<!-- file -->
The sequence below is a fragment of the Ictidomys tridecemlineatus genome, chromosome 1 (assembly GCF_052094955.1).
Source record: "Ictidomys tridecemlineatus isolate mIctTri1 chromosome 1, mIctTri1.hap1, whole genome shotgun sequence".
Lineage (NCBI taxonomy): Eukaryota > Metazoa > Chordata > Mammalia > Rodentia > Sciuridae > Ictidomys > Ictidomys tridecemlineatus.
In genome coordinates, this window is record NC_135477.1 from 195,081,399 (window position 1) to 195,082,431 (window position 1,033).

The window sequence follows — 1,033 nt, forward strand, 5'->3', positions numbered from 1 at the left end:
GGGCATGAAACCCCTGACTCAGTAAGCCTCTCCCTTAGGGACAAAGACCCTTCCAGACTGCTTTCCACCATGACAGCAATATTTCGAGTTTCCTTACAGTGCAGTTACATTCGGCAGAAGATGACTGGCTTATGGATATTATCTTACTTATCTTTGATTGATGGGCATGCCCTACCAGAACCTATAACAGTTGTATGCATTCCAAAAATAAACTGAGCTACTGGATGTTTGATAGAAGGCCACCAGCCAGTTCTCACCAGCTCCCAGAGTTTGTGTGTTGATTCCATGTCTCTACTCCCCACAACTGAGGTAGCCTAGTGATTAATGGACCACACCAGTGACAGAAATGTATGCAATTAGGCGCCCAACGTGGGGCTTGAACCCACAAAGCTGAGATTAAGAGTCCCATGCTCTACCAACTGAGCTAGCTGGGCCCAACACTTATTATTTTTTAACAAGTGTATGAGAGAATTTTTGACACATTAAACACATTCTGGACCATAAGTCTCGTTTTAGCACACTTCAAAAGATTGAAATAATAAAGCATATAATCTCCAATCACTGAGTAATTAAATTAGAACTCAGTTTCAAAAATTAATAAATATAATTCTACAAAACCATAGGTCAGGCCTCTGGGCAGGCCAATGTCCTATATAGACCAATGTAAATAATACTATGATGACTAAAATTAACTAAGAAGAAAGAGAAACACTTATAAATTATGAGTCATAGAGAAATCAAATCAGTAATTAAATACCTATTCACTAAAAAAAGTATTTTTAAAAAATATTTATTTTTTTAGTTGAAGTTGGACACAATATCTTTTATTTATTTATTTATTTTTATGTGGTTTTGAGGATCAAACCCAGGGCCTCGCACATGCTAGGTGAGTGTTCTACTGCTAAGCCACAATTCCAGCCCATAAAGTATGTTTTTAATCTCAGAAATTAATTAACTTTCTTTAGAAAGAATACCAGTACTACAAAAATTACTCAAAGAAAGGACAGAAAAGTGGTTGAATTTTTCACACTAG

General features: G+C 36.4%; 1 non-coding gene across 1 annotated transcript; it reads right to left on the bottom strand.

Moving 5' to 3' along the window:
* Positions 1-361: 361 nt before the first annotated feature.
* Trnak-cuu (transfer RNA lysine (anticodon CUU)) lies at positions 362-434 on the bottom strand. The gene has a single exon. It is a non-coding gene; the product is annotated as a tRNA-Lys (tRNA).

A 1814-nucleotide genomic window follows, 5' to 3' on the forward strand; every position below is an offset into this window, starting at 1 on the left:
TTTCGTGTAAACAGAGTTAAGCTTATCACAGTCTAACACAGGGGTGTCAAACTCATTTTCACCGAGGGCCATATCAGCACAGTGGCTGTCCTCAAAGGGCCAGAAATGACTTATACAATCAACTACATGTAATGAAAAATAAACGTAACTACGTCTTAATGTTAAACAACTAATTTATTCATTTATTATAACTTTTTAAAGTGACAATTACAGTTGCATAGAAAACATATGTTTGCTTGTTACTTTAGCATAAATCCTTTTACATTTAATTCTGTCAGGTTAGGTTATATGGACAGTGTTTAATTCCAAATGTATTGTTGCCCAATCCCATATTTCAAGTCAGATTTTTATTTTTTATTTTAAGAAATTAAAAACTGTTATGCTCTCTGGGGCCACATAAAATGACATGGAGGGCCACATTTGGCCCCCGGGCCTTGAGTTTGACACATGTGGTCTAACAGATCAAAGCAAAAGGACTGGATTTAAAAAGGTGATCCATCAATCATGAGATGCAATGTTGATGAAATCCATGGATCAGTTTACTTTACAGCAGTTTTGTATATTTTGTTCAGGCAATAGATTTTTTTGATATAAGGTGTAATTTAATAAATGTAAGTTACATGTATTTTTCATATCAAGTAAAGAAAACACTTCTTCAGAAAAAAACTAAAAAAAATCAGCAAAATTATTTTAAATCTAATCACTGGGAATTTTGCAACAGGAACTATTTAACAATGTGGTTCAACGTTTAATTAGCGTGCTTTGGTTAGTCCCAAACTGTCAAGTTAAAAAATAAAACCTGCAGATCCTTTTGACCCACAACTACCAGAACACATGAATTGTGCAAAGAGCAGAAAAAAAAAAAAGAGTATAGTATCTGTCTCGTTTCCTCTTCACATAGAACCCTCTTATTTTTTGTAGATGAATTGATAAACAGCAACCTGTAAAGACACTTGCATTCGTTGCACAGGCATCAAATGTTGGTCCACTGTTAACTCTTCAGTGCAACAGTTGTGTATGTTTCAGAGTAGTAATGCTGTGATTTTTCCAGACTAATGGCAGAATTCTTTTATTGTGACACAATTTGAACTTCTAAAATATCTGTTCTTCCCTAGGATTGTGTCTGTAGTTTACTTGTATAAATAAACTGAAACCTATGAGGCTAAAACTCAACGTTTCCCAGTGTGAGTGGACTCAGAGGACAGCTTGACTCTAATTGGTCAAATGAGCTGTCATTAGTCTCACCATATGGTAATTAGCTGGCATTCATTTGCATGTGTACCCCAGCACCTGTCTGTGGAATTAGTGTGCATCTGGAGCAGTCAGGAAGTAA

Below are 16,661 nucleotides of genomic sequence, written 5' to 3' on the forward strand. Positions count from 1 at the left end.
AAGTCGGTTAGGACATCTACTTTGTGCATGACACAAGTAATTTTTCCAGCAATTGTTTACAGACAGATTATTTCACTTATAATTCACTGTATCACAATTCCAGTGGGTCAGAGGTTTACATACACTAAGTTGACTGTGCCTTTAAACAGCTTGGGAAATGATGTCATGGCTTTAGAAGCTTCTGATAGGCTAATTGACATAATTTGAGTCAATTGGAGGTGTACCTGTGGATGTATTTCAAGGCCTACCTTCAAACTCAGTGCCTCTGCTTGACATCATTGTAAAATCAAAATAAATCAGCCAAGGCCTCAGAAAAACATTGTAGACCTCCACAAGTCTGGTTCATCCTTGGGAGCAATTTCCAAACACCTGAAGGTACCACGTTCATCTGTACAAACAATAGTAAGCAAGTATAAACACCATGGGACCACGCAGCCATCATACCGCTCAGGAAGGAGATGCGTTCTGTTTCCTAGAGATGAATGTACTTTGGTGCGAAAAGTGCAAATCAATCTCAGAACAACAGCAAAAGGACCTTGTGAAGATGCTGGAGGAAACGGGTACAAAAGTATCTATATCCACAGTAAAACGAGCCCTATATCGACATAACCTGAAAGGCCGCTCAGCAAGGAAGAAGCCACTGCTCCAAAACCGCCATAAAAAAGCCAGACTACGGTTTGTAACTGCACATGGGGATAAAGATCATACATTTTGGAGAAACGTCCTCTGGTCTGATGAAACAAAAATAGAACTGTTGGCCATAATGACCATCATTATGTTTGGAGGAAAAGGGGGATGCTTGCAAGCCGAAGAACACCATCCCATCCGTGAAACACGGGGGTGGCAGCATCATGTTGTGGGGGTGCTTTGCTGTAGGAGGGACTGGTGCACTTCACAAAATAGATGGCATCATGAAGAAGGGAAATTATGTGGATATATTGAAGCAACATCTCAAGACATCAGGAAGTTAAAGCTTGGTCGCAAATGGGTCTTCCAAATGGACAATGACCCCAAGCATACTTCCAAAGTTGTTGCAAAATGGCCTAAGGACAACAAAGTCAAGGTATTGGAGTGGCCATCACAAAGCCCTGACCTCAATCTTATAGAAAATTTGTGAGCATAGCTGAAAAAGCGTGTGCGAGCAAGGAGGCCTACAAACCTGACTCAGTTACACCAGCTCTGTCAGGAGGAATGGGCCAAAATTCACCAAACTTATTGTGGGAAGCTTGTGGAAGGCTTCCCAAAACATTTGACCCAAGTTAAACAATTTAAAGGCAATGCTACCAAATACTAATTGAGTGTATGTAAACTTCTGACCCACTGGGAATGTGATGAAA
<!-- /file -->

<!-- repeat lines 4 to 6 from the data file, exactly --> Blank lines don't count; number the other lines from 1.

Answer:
In genome coordinates, this window is record NC_135477.1 from 195,081,399 (window position 1) to 195,082,431 (window position 1,033).

The window sequence follows — 1,033 nt, forward strand, 5'->3', positions numbered from 1 at the left end:
GGGCATGAAACCCCTGACTCAGTAAGCCTCTCCCTTAGGGACAAAGACCCTTCCAGACTGCTTTCCACCATGACAGCAATATTTCGAGTTTCCTTACAGTGCAGTTACATTCGGCAGAAGATGACTGGCTTATGGATATTATCTTACTTATCTTTGATTGATGGGCATGCCCTACCAGAACCTATAACAGTTGTATGCATTCCAAAAATAAACTGAGCTACTGGATGTTTGATAGAAGGCCACCAGCCAGTTCTCACCAGCTCCCAGAGTTTGTGTGTTGATTCCATGTCTCTACTCCCCACAACTGAGGTAGCCTAGTGATTAATGGACCACACCAGTGACAGAAATGTATGCAATTAGGCGCCCAACGTGGGGCTTGAACCCACAAAGCTGAGATTAAGAGTCCCATGCTCTACCAACTGAGCTAGCTGGGCCCAACACTTATTATTTTTTAACAAGTGTATGAGAGAATTTTTGACACATTAAACACATTCTGGACCATAAGTCTCGTTTTAGCACACTTCAAAAGATTGAAATAATAAAGCATATAATCTCCAATCACTGAGTAATTAAATTAGAACTCAGTTTCAAAAATTAATAAATATAATTCTACAAAACCATAGGTCAGGCCTCTGGGCAGGCCAATGTCCTATATAGACCAATGTAAATAATACTATGATGACTAAAATTAACTAAGAAGAAAGAGAAACACTTATAAATTATGAGTCATAGAGAAATCAAATCAGTAATTAAATACCTATTCACTAAAAAAAGTATTTTTAAAAAATATTTATTTTTTTAGTTGAAGTTGGACACAATATCTTTTATTTATTTATTTATTTTTATGTGGTTTTGAGGATCAAACCCAGGGCCTCGCACATGCTAGGTGAGTGTTCTACTGCTAAGCCACAATTCCAGCCCATAAAGTATGTTTTTAATCTCAGAAATTAATTAACTTTCTTTAGAAAGAATACCAGTACTACAAAAATTACTCAAAGAAAGGACAGAAAAGTGGTTGAATTTTTCACACTAG